CARACAS (Reuters) - Venezuela's government will distribute food to poor residents of the Colombian border city of Cucuta this weekend, the Information Minister said on Monday, an effort that would parallel opposition plans to bring in humanitarian aid.
Opposition activists have vowed to bring in food and aid provided in part by the United States via neighbouring countries on Saturday, despite President Nicolas Maduro's refusal to accept assistance. Millions face hunger and malnutrition amid severe food shortages in the hyperinflationary country.
"We are going to take more than 20,000 boxes of (food) to the brothers and sisters of Cucuta to help with the situation of extreme need facing the boys and girls of Cucuta," Information Minister Jorge Rodriguez said in televised statements.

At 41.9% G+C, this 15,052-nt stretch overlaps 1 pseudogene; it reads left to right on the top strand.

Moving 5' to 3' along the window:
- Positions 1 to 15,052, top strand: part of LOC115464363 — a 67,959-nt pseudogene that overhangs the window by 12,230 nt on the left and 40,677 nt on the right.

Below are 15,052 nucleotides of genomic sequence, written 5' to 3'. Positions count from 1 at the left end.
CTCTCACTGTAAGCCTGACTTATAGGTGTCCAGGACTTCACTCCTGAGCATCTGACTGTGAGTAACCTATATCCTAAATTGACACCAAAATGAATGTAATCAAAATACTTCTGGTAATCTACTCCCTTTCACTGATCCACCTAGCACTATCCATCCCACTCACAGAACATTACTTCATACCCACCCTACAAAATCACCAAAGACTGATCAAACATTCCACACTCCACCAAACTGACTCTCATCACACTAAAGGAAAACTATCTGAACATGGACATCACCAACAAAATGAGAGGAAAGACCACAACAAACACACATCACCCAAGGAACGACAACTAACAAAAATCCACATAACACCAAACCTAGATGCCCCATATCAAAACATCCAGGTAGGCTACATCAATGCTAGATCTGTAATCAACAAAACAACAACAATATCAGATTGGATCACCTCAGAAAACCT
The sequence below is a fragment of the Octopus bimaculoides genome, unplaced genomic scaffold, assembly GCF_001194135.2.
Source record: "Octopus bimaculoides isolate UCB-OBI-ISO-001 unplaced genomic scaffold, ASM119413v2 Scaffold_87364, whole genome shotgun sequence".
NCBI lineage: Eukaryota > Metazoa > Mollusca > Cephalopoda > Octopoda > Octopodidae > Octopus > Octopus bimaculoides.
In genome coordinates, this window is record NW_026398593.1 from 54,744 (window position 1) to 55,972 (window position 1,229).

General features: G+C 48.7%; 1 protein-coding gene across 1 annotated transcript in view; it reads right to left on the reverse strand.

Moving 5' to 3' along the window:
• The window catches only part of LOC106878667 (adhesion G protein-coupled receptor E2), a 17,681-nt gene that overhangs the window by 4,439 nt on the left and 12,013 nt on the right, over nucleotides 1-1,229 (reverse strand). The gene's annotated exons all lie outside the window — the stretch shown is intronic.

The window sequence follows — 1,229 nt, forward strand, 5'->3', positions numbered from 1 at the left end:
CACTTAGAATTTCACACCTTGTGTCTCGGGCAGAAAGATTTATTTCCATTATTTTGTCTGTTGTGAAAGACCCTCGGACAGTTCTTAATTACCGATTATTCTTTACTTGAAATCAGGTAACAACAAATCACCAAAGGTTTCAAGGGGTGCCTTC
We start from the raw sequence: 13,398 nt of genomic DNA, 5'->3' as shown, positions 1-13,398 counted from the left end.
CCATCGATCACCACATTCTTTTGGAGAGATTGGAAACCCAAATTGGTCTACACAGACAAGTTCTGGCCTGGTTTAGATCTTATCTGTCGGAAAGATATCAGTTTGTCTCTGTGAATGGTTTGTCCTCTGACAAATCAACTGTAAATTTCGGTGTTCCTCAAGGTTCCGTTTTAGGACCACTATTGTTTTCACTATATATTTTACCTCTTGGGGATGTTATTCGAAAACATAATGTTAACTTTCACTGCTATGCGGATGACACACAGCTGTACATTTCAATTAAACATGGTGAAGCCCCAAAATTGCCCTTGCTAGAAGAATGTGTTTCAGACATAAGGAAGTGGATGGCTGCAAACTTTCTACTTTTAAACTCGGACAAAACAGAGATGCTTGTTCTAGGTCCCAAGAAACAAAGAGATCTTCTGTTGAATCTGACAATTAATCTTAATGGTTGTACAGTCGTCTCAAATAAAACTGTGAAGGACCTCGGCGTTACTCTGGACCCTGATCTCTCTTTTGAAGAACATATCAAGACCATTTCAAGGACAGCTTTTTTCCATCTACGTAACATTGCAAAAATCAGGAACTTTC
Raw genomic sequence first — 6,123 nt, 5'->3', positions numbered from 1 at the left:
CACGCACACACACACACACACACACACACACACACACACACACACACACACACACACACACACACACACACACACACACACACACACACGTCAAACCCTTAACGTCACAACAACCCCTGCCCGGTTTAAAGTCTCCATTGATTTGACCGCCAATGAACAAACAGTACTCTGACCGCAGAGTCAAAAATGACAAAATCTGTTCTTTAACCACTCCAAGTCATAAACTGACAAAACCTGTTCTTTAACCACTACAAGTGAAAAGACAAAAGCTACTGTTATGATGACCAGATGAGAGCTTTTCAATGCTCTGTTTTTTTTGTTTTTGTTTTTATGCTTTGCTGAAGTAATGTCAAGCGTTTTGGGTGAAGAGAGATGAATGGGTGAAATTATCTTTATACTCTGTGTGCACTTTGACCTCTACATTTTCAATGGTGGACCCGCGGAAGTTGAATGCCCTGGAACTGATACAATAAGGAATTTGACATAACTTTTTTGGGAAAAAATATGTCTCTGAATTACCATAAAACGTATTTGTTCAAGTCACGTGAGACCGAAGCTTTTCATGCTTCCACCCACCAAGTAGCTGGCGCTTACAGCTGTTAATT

He did not explicitly say the food would be distributed in Cucuta.
Opposition leader Juan Guaido, who last month invoked articles of the constitution to declare himself president, has launched a nationwide campaign to bring food and medicine into the country by land and sea on Saturday.
Guaido described Rodriguez's statements as "cynical."
"This does not in the slightest change our plan to generate pressure, to ensure the arrival of the aid," he said at a news briefing.
"If it doesn't enter on the twenty-third, it will enter on the twenty-fourth, it will enter on the twenty-fifth" of February, he said.
U.S. President Donald Trump will say in a speech on Monday that Venezuela's military officials should "work toward democracy" or risk losing everything they have.
(This story has been refiled to remove extraneous letter in Maduro's name in second paragraph.)
(Reporting by Brian Ellsworth; Editing by Bernadette Baum)